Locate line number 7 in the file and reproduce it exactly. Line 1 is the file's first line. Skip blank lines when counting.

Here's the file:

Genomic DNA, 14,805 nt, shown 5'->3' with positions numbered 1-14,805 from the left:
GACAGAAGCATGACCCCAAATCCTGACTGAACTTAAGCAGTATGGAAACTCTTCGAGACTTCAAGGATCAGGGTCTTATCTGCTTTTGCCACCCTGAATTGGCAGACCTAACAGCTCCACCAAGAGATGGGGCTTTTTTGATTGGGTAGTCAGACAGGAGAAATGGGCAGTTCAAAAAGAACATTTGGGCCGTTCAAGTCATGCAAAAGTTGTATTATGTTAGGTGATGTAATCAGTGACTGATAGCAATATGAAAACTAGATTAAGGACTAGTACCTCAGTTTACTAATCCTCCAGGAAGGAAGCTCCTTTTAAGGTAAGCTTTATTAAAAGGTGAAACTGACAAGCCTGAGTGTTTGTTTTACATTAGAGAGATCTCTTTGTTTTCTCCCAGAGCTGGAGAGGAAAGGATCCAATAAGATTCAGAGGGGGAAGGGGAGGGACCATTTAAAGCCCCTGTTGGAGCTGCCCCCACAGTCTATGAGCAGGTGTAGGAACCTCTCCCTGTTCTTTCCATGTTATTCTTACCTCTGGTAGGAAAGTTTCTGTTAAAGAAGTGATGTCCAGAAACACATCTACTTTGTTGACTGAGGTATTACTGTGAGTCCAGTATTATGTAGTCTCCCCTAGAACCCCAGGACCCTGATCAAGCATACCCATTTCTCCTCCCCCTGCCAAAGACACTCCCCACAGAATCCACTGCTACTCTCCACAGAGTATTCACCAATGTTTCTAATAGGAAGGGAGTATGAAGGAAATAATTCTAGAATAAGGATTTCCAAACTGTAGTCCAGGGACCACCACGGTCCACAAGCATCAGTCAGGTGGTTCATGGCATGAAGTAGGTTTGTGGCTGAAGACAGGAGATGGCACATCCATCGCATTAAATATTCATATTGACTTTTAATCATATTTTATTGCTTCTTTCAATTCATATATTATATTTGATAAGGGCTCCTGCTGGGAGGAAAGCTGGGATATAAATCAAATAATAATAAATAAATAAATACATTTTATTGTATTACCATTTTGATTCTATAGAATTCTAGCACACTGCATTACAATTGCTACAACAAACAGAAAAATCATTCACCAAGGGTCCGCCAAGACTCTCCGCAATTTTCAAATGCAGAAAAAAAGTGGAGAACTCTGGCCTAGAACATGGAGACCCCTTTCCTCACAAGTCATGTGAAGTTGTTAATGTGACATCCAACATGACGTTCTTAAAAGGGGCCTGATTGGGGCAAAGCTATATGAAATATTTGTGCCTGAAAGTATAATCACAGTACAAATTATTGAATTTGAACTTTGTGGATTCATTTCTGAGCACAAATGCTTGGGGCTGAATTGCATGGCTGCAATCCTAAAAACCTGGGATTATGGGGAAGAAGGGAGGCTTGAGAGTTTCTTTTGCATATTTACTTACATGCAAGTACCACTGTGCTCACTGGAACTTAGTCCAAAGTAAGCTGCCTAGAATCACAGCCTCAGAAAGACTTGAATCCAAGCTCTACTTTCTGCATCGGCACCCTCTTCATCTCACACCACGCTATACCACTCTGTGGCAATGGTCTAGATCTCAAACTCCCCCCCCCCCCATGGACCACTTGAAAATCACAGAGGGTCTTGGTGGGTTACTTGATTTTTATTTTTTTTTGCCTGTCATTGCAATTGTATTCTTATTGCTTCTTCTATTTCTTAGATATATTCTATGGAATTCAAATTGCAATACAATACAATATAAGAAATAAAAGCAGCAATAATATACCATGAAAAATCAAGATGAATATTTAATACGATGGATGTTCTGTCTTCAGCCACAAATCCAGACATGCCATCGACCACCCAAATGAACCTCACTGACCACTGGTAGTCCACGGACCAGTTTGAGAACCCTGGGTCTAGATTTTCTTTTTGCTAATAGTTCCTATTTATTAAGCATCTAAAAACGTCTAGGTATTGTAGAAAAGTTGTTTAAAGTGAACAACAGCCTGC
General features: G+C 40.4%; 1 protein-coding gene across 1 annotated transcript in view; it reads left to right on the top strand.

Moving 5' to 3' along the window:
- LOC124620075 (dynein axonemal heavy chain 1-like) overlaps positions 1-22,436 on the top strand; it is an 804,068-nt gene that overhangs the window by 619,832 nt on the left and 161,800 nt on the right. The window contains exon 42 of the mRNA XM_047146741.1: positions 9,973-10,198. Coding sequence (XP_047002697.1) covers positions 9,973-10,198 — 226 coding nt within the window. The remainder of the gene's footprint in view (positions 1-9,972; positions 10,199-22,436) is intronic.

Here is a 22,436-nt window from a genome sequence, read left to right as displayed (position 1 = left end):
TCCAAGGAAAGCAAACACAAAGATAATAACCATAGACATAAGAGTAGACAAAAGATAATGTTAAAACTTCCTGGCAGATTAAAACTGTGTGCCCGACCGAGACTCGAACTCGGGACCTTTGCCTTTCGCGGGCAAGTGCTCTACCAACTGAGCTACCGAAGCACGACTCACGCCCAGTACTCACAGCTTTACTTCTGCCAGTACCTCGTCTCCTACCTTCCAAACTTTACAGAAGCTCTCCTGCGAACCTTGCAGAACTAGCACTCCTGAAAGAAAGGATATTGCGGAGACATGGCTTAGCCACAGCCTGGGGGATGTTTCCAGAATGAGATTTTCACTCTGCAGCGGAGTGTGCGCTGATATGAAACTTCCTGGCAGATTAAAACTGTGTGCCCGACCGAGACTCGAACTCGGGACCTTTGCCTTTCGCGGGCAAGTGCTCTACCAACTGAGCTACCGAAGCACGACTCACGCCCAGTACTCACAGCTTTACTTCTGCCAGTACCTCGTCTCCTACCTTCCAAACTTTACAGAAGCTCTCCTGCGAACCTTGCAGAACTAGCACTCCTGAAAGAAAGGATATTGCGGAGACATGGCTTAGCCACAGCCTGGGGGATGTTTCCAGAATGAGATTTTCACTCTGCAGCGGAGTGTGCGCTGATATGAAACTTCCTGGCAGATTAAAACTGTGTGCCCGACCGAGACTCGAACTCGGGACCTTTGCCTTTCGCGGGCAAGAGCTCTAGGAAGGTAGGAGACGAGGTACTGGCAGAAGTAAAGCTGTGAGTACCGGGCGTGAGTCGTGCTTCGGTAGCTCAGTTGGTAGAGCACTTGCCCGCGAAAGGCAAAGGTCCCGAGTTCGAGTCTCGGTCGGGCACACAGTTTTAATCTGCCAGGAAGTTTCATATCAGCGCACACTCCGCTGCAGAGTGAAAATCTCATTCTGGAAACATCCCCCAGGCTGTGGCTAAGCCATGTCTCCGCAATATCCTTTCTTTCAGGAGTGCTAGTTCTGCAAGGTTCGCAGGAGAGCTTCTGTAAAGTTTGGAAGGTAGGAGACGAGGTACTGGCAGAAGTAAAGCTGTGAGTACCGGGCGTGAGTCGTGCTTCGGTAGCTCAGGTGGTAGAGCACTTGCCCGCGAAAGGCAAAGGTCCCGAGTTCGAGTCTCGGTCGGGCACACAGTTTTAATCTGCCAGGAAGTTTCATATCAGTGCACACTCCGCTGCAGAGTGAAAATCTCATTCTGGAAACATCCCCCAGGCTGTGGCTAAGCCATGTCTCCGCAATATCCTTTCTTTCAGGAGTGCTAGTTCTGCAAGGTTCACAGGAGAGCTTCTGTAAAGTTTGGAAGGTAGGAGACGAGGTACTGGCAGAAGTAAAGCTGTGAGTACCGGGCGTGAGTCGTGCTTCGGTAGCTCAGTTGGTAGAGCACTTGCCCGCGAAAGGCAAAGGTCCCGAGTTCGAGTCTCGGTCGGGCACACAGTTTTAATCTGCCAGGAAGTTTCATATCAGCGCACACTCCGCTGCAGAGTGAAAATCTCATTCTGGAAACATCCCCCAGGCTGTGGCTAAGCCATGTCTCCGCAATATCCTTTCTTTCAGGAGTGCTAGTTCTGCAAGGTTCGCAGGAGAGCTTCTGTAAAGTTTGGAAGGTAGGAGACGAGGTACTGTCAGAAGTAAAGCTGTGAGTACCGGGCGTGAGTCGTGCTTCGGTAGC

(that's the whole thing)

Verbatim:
TCCAAGGAAAGCAAACACAAAGATAATAACCATAGACATAAGAGTAGACAAAAGATAATGTTAAAACTTCCTGGCAGATTAAAACTGTGTGCCCGACCGAGACTCGAACTCGGGACCTTTGCCTTTCGCGGGCAAGTGCTCTACCAACTGAGCTACCGAAGCACGACTCACGCCCAGTACTCACAGCTTTACTTCTGCCAGTACCTCGTCTCCTACCTTCCAAACTTTACAGAAGCTCTCCTGCGAACCTTGCAGAACTAGCACTCCTGAAAGAAAGGATATTGCGGAGACATGGCTTAGCCACAGCCTGGGGGATGTTTCCAGAATGAGATTTTCACTCTGCAGCGGAGTGTGCGCTGATATGAAACTTCCTGGCAGATTAAAACTGTGTGCCCGACCGAGACTCGAACTCGGGACCTTTGCCTTTCGCGGGCAAGTGCTCTACCAACTGAGCTACCGAAGCACGACTCACGCCCAGTACTCACAGCTTTACTTCTGCCAGTACCTCGTCTCCTACCTTCCAAACTTTACAGAAGCTCTCCTGCGAACCTTGCAGAACTAGCACTCCTGAAAGAAAGGATATTGCGGAGACATGGCTTAGCCACAGCCTGGGGGATGTTTCCAGAATGAGATTTTCACTCTGCAGCGGAGTGTGCGCTGATATGAAACTTCCTGGCAGATTAAAACTGTGTGCCCGACCGAGACTCGAACTCGGGACCTTTGCCTTTCGCGGGCAAGAGCTCTAGGAAGGTAGGAGACGAGGTACTGGCAGAAGTAAAGCTGTGAGTACCGGGCGTGAGTCGTGCTTCGGTAGCTCAGTTGGTAGAGCACTTGCCCGCGAAAGGCAAAGGTCCCGAGTTCGAGTCTCGGTCGGGCACACAGTTTTAATCTGCCAGGAAGTTTCATATCAGCGCACACTCCGCTGCAGAGTGAAAATCTCATTCTGGAAACATCCCCCAGGCTGTGGCTAAGCCATGTCTCCGCAATATCCTTTCTTTCAGGAGTGCTAGTTCTGCAAGGTTCGCAGGAGAGCTTCTGTAAAGTTTGGAAGGTAGGAGACGAGGTACTGGCAGAAGTAAAGCTGTGAGTACCGGGCGTGAGTCGTGCTTCGGTAGCTCAGGTGGTAGAGCACTTGCCCGCGAAAGGCAAAGGTCCCGAGTTCGAGTCTCGGTCGGGCACACAGTTTTAATCTGCCAGGAAGTTTCATATCAGTGCACACTCCGCTGCAGAGTGAAAATCTCATTCTGGAAACATCCCCCAGGCTGTGGCTAAGCCATGTCTCCGCAATATCCTTTCTTTCAGGAGTGCTAGTTCTGCAAGGTTCACAGGAGAGCTTCTGTAAAGTTTGGAAGGTAGGAGACGAGGTACTGGCAGAAGTAAAGCTGTGAGTACCGGGCGTGAGTCGTGCTTCGGTAGCTCAGTTGGTAGAGCACTTGCCCGCGAAAGGCAAAGGTCCCGAGTTCGAGTCTCGGTCGGGCACACAGTTTTAATCTGCCAGGAAGTTTCATATCAGCGCACACTCCGCTGCAGAGTGAAAATCTCATTCTGGAAACATCCCCCAGGCTGTGGCTAAGCCATGTCTCCGCAATATCCTTTCTTTCAGGAGTGCTAGTTCTGCAAGGTTCGCAGGAGAGCTTCTGTAAAGTTTGGAAGGTAGGAGACGAGGTACTGTCAGAAGTAAAGCTGTGAGTACCGGGCGTGAGTCGTGCTTCGGTAGC